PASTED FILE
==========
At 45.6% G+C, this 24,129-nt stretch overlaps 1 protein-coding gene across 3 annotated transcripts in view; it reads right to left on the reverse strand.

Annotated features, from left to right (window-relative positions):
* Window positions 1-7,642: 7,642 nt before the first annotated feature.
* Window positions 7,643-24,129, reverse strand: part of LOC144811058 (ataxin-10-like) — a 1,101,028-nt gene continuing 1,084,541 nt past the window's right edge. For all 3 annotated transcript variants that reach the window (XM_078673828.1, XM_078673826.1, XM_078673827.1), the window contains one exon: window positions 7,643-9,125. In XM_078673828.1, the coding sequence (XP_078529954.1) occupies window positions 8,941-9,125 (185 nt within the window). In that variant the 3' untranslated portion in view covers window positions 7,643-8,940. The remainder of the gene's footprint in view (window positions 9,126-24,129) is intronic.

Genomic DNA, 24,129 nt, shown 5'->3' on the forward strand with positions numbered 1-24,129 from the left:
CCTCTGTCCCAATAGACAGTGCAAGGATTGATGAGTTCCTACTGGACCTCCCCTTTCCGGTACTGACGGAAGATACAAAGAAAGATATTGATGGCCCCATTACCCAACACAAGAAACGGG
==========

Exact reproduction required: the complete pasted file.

At 45.6% G+C, this 24,129-nt stretch overlaps 1 protein-coding gene across 3 annotated transcripts in view; it reads right to left on the reverse strand.

Annotated features, from left to right (window-relative positions):
* Window positions 1-7,642: 7,642 nt before the first annotated feature.
* Window positions 7,643-24,129, reverse strand: part of LOC144811058 (ataxin-10-like) — a 1,101,028-nt gene continuing 1,084,541 nt past the window's right edge. For all 3 annotated transcript variants that reach the window (XM_078673828.1, XM_078673826.1, XM_078673827.1), the window contains one exon: window positions 7,643-9,125. In XM_078673828.1, the coding sequence (XP_078529954.1) occupies window positions 8,941-9,125 (185 nt within the window). In that variant the 3' untranslated portion in view covers window positions 7,643-8,940. The remainder of the gene's footprint in view (window positions 9,126-24,129) is intronic.

Genomic DNA, 24,129 nt, shown 5'->3' on the forward strand with positions numbered 1-24,129 from the left:
CCTCTGTCCCAATAGACAGTGCAAGGATTGATGAGTTCCTACTGGACCTCCCCTTTCCGGTACTGACGGAAGATACAAAGAAAGATATTGATGGCCCCATTACCCAACACAAGAAACGGG